Kobe Warming Up
Through 46 games of his 15th NBA season, Kobe Bryant is averaging 24.9 points, 5.0 rebounds, 4.8 assists and 1.3 steals.
Last season, he averaged 27.0 points, 5.4 rebounds, 5.0 assists and 1.5 steals, but those slightly higher numbers came in 38.8 minutes per game, compared to the 33.1 he's averaging in 2010-11.
Despite those 5.7 fewer minutes, Bryant's scoring numbers are nearly as high because his efficiency has increased steadily coming out of a poor shooting start to his 15th campaign as he recovered from offseason knee surgery.
As the table shows, Bryant's converting at nearly 50 percent from the field in January, a mark he hit in only one month last season (November, 50.6 percent)). In 2011, he's been under that 50 percent marker in only 3-of-13 games, and has connected on 57 percent of his attempts in L.A.'s last four contests, three of which were wins over Western competitors Oklahoma City, Denver and Utah.
Phil Jackson, pleased to have his star playing fewer minutes, offered one explanation for Bryant's improved shooting that doesn't have much to do with elevation, stroke or offensive sets.
"His ball handling has probably increased 25 percent," Jackson said, citing fellow ball-handler Lamar Odom's return to the bench since Andrew Bynum came back. "He's taking the ball down in transition a lot, getting the shots he wants and making the play he wants on the offensive end. There’s a lot more expended energy in his game when he has to move out and do that type of game, but he’s very effective at it when he does."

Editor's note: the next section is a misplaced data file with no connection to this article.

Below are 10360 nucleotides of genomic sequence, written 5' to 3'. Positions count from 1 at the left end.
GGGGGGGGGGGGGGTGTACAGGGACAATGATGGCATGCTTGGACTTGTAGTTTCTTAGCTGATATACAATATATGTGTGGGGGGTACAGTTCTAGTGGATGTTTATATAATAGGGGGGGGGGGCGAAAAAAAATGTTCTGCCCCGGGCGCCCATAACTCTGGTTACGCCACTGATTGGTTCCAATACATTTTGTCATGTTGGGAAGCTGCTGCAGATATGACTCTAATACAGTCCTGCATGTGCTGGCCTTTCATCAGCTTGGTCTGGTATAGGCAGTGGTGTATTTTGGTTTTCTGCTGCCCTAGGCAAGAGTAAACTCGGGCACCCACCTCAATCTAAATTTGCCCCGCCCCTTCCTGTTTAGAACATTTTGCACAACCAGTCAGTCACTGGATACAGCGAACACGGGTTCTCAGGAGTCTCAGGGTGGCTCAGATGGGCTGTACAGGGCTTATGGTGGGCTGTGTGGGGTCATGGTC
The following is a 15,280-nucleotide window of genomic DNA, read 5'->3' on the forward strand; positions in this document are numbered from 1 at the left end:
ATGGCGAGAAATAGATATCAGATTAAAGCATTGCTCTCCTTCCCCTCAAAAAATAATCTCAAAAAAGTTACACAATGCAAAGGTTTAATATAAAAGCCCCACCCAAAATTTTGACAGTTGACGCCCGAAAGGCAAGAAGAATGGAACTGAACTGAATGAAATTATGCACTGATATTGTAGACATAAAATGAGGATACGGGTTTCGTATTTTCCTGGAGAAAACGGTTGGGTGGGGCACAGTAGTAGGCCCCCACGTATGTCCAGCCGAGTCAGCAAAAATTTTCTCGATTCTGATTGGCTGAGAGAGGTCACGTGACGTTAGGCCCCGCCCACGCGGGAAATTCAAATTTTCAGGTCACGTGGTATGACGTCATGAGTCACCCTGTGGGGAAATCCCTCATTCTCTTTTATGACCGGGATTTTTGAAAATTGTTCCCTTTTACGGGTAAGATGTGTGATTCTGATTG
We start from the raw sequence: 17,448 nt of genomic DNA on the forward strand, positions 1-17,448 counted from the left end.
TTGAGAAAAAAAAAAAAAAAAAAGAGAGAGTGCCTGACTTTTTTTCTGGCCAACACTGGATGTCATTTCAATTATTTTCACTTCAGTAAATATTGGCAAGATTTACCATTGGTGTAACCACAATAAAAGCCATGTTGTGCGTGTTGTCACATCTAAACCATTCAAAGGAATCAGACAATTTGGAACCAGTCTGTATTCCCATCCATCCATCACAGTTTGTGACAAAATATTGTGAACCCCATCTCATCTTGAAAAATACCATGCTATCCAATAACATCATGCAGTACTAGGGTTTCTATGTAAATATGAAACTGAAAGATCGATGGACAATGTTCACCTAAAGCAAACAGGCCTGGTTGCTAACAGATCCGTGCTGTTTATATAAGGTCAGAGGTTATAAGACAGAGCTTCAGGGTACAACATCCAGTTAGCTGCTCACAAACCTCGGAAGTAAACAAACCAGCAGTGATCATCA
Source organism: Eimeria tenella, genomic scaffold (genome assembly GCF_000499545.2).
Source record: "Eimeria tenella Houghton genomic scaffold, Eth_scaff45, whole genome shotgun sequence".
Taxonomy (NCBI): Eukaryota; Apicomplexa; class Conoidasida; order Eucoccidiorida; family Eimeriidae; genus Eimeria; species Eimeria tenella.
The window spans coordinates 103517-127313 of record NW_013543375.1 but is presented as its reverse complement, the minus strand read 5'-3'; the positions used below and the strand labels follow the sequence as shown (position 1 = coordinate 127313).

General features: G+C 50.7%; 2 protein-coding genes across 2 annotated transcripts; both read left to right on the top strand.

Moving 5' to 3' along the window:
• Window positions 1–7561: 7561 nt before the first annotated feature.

Perhaps Bryant's efficiency has begun to rise due to the simple fact that he's playing fewer minutes and is thus more energized while not having to carry the team as much as he did in November minus Bynum, or last season when Bynum and Gasol missed 38 total games? Or more simply, that his knee has gotten stronger he's built up strength?
Bryant's response when asked about his increased efficiency after practice was only that he's "getting better, becoming a better player," but Jackson re-emphasized his thought that it's more a product of how the Lakers in general are getting their shots.
"It's the way we are playing, the flow of the season, the change of dynamics with 'Drew coming back and Kobe having the ball in his hands more," he said.
Either way, it's been working.
CLIMBING THE SCORING CHART
Prior to the season, we took a look at Kobe's career scoring numbers, noticing that if he continued to score at a pace close to his career average of 25.2 points per game, he'd vault from 12th on the NBA's all-time scoring list all the way up to sixth.
No. 24's efficiency countering the impact of decreased minutes on his scoring this season has combined with his starting all 46 games to already vault him past three all-time greats, with yet another likely coming on Friday night when the Lakers play Sacramento.
Earlier this season, he shot his way past Hall of Famers John Havlicek (26,395), Dominique Wilkins (26,668) and Oscar Robertson (26,710) to reach the No. 9 slot. Against the Kings, he needs only 13 points to surpass Hakeem Olajuwon (26,946) for eighth place.
"In my opinion, he is the best post player ever, with all due respect to Kevin McHale," said Bryant. "Hakeem was phenominal."
Later this year, if he continues his current pace, Bryant will move past Elvin Hayes (7th/27,313) and Moses Malone (6th/27,409), though the top five of still-active Shaquille O'Neal (28,582), Wilt Chamberlain (31,419), Michael Jordan (32,292), Karl Malone (36,928) and Kareem Abdul-Jabbar (38,387) will take some more time. In that top 10, the Big 0, Kobe and MJ are the only guards, a fact upon which Kobe reflected.
"Typically, big guys have been the ones to dominate the game, dominate the ball for the majority of the game (as) it goes through them, and the bigs that are on that list are the all-time greats," he said. "But yeah, I guess there are a couple of 'little' guys that are feisty, with me being one of them."